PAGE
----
The BA article also had a nice quote from a scout, who compared Montero to Travis Hafner. We’re not talking about the Hafner that briefly played for the Yanks in 2013. The 2006 version of Travis Hafner terrorized ML pitching by hitting .308/.439/.659 with 42 HR. So yes, it was an extremely attractive comparison that had Yankee fans salivating for future.
The Yankee system at the time was on the upswing. They had an exciting young position player in Low-A named Jose Tabata, and their 2004 first-rounder Phil Hughes was tearing up the low minors en route to Double-A. Another Double-A pitcher named Tyler Clippard was having a solid season in which he tossed a no-no. Guys like Austin Jackson and Brett Gardner were trying to climb out of the low minors.
Around that time, Melky Cabrera (only 21 then) had just come up to majors and made some impact replacing the injured Gary Sheffield. It had been awhile since the Yankees had organizational talents come up to bigs and be regulars, and in 2006, fans were excited about the possibility of building yet another Core Four.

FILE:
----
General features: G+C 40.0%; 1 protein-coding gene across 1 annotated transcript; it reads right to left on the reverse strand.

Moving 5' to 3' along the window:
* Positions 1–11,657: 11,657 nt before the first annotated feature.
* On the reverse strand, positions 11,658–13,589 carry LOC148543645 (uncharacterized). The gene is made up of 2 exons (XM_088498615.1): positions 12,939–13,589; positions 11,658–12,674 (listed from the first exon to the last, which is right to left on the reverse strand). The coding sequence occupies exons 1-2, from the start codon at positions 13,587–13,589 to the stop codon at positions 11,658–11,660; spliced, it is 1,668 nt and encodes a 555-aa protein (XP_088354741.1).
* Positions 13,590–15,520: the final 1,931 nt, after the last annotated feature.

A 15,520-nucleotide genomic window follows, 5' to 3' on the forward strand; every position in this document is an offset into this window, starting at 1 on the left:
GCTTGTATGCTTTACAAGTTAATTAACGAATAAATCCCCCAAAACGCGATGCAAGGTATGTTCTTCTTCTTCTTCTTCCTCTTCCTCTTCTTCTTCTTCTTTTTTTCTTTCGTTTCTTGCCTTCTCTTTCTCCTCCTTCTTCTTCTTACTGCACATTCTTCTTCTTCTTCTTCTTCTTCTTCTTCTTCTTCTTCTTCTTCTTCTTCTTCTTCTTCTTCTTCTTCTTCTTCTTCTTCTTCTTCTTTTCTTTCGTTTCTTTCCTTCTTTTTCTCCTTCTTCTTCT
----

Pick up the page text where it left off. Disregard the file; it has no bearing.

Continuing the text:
The Yankees signed Montero at dawn of the July 2nd signing day. The reported bonus was $2 million, a record amount at the time. An initial report called it $2.2 million, but Yankees disputed it, saying that it was $2 million. As you may have guessed, Montero took the No. 1 spot on ESPN’s top IFA list in 2006. Following him are plethora of names that you may or may not have heard. Here are a few:
1. Jesus Montero: You know how it went.
2. Engel Beltre: Signed with the Red Sox. Sent to the Rangers in July 2007 trade that brought Eric Gagne to Boston. He had 22-game cup of coffee with the Texas Rangers in 2013 but never made a mark in the bigs. He’s currently playing in Mexican league, hitting .354/.394/.446 for Campeche.
3. Angel Villalona: Signed with the Giants. He was a big kid who was projected to hit for power. After some decent seasons, he was charged for murder in September 2009. Whoa. Villalona was ordered to house arrest for two years and the charges were dropped after he reached a settlement with victim’s family. He came back to U.S. in 2012 to resume pro career and still hasn’t reached to Triple-A yet, let alone majors. At age 25, Villalona is with the Giants’ Double-A affiliate and hitting for a measly .336 OPS in 31 PA. Safe to say this was probably one of the worst big money IFA signings ever.